Diagnostic and Statistical Manual of Mental Disorders
Somatoform Disorders
Health
Patient Satisfaction
Databases
Physicians
Population
Medically Unexplained Symptoms
Surveys and Questionnaires

Keywords

  • Multisomatoform disorder
  • Outcomes
  • Primary care
  • Somatization

ASJC Scopus subject areas

  • Psychiatry and Mental health
  • Applied Psychology
  • Psychology(all)

Cite this

Prevalence, impact, and prognosis of multisomatoform disorder in primary care : A 5-year follow-up study. / Jackson, Jeffrey L.; Kroenke, Kurt.

In: Psychosomatic Medicine, Vol. 70, No. 4, 05.2008, p. 430-434.

Research output: Contribution to journalArticle

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abstract = "Background: To determine the prevalence, impact, and prognosis of multisomatoform disorder (MSD) over a 5-year period in a primary care population. Although somatization is prevalent in primary care, patients rarely meet Diagnostic and Statistical Manual of Mental Disorders, 4th Edition (DSM-IV) criteria for somatization disorder. MSD, defined as ≥3 bothersome, medically unexplained somatic symptoms, has been proposed as a more inclusive disorder. Methods: A total of 500 adults presenting to a primary care clinic with a physical symptom were screened with the Primary Care Evaluation of Mental Disorders. Symptom count was assessed with the Patient Health Questionnaire 15-item somatic symptom scale. Additional baseline measures included functional status and symptom characteristics. Follow-up surveys at 2 weeks, 3 months, and 5 years assessed functioning, symptom outcome, psychiatric diagnoses, and patient satisfaction. Physician surveys assessed encounter difficulty. Utilization was obtained from our health database. Results: MSD had an 8{\%} prevalence at both baseline (n = 38/500) and at 5 years (n = 33/387). MSD persisted in 21{\%} of those with MSD at baseline, and developed in 7{\%} of those without MSD at baseline. MSD at baseline was a predictor of MSD at 5 years (relative risk (RR) = 2.7, 1.5?5.1). MSD patients were more likely to have comorbid mental disorders (RR = 1.5, 1.1?2.3) and be rated ?difficult? by their clinicians (p =.02). They also reported worse functional status at all time points assessed (p <.001 for all), were less likely to experience symptom improvement, and had higher utilization rates (34.1 versus 23.1 visits; p =.006). Conclusions: MSD identifies a group of patients who are less likely to experience symptom improvement and have significant functional impairment and higher utilization rates. Key words: somatization, primary care, multisomatoform disorder, outcomes.",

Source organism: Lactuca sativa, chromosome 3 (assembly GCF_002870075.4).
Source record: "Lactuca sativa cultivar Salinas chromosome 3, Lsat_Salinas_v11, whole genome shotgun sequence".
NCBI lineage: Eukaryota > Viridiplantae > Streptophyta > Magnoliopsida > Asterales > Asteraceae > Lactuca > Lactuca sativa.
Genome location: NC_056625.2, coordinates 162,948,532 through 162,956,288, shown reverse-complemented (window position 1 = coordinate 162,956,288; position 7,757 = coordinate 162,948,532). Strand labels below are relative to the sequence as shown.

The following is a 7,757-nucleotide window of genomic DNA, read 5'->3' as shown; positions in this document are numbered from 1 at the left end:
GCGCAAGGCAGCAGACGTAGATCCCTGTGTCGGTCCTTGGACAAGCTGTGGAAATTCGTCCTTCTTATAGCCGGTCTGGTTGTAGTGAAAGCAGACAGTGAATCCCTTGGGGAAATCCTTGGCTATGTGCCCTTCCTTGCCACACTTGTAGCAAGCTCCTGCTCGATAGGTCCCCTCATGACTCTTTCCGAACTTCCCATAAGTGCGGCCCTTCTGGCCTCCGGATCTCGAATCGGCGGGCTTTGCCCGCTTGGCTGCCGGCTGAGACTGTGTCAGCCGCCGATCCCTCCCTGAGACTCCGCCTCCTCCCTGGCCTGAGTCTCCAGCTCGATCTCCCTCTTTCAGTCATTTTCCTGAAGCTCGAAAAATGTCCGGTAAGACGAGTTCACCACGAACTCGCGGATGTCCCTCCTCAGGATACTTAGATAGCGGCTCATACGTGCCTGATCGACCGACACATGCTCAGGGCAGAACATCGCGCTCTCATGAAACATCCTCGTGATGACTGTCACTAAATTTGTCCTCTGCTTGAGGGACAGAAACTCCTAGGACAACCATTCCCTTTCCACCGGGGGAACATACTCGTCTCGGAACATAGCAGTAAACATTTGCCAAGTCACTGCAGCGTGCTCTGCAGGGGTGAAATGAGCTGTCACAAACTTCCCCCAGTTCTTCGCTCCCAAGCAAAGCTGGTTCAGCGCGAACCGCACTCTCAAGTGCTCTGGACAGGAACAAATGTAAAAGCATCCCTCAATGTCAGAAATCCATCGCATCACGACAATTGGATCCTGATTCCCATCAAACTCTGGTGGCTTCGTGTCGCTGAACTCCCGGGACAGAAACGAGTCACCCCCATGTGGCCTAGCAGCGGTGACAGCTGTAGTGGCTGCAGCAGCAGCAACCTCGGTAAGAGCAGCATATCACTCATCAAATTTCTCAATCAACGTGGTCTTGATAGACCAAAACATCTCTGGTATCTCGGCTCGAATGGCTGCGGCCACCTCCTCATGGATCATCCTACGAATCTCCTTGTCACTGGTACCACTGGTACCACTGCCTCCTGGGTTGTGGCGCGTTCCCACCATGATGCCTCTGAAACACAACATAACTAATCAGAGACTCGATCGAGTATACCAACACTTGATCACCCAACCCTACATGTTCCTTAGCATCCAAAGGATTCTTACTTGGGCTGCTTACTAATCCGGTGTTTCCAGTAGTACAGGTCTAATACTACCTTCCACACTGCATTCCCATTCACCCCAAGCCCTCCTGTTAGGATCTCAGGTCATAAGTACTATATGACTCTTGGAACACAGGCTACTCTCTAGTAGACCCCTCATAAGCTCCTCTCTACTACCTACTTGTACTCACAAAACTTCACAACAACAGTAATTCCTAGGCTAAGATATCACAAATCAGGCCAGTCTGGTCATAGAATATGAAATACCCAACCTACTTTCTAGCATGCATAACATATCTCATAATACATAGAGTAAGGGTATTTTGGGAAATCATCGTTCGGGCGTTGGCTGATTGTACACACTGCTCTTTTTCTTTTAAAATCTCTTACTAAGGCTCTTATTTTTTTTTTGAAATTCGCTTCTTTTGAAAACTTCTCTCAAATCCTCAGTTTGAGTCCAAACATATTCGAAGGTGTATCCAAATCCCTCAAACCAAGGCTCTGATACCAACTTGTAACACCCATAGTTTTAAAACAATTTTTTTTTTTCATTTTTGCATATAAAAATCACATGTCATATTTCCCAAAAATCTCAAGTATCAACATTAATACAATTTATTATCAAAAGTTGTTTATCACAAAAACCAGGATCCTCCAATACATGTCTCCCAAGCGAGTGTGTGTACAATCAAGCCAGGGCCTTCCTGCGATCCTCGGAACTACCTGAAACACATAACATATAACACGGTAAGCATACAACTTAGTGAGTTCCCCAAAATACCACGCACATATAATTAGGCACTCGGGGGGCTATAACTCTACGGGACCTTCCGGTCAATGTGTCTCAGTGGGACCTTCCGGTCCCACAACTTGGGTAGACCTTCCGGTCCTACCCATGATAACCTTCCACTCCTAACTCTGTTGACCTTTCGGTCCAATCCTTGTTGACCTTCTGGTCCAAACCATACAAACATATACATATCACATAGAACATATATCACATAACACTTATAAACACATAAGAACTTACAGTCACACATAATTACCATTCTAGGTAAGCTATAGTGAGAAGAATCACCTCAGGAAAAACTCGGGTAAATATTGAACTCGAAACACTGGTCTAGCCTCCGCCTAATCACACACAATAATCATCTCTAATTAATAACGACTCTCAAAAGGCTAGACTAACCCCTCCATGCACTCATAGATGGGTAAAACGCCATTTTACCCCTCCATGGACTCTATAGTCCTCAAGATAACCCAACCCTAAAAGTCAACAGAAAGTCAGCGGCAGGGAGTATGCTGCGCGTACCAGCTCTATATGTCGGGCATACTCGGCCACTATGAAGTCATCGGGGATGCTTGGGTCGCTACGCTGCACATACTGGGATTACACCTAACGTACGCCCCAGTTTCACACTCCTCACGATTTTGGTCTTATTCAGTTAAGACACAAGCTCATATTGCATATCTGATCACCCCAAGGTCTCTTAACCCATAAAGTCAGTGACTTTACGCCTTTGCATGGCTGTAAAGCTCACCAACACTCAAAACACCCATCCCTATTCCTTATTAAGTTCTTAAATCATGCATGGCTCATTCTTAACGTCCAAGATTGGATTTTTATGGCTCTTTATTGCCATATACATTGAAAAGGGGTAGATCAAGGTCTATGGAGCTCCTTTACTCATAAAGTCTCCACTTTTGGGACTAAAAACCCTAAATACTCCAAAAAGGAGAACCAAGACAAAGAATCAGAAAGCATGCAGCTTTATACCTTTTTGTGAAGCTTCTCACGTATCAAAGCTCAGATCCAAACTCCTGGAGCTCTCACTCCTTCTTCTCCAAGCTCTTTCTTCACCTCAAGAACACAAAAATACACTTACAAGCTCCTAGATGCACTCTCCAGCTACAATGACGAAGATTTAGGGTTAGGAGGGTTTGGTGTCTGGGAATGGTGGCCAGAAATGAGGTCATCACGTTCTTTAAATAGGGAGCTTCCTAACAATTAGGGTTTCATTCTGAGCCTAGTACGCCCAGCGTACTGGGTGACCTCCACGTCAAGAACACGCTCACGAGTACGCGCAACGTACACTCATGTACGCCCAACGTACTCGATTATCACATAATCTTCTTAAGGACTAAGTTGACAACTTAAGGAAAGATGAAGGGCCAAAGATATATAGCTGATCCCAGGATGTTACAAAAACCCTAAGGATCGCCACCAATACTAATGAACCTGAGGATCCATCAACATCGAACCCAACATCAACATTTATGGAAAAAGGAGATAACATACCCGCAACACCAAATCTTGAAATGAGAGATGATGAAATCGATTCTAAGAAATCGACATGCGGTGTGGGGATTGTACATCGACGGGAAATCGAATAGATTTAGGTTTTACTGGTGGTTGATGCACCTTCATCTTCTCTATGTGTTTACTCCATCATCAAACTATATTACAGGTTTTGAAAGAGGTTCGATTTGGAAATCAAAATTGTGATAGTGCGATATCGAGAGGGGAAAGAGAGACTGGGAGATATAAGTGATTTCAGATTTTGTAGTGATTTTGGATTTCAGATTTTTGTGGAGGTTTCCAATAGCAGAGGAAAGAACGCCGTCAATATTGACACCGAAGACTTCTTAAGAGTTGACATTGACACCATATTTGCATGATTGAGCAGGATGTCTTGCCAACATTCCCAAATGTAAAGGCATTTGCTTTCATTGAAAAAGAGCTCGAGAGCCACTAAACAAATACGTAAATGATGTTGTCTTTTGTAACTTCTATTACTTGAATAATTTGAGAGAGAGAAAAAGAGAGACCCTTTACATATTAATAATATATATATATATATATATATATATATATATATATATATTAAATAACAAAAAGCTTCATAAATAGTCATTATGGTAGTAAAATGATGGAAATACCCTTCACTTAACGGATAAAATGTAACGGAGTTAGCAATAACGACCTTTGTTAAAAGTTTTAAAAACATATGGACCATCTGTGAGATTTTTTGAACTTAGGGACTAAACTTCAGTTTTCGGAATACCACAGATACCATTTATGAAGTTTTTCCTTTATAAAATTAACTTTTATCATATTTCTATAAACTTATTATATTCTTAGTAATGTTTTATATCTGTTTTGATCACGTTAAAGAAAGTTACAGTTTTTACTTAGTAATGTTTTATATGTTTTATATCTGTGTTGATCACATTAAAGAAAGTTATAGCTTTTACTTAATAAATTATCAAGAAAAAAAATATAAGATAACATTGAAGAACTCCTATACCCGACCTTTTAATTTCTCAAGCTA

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N2 - Background: To determine the prevalence, impact, and prognosis of multisomatoform disorder (MSD) over a 5-year period in a primary care population. Although somatization is prevalent in primary care, patients rarely meet Diagnostic and Statistical Manual of Mental Disorders, 4th Edition (DSM-IV) criteria for somatization disorder. MSD, defined as ≥3 bothersome, medically unexplained somatic symptoms, has been proposed as a more inclusive disorder. Methods: A total of 500 adults presenting to a primary care clinic with a physical symptom were screened with the Primary Care Evaluation of Mental Disorders. Symptom count was assessed with the Patient Health Questionnaire 15-item somatic symptom scale. Additional baseline measures included functional status and symptom characteristics. Follow-up surveys at 2 weeks, 3 months, and 5 years assessed functioning, symptom outcome, psychiatric diagnoses, and patient satisfaction. Physician surveys assessed encounter difficulty. Utilization was obtained from our health database. Results: MSD had an 8% prevalence at both baseline (n = 38/500) and at 5 years (n = 33/387). MSD persisted in 21% of those with MSD at baseline, and developed in 7% of those without MSD at baseline. MSD at baseline was a predictor of MSD at 5 years (relative risk (RR) = 2.7, 1.5?5.1). MSD patients were more likely to have comorbid mental disorders (RR = 1.5, 1.1?2.3) and be rated ?difficult? by their clinicians (p =.02). They also reported worse functional status at all time points assessed (p <.001 for all), were less likely to experience symptom improvement, and had higher utilization rates (34.1 versus 23.1 visits; p =.006). Conclusions: MSD identifies a group of patients who are less likely to experience symptom improvement and have significant functional impairment and higher utilization rates. Key words: somatization, primary care, multisomatoform disorder, outcomes.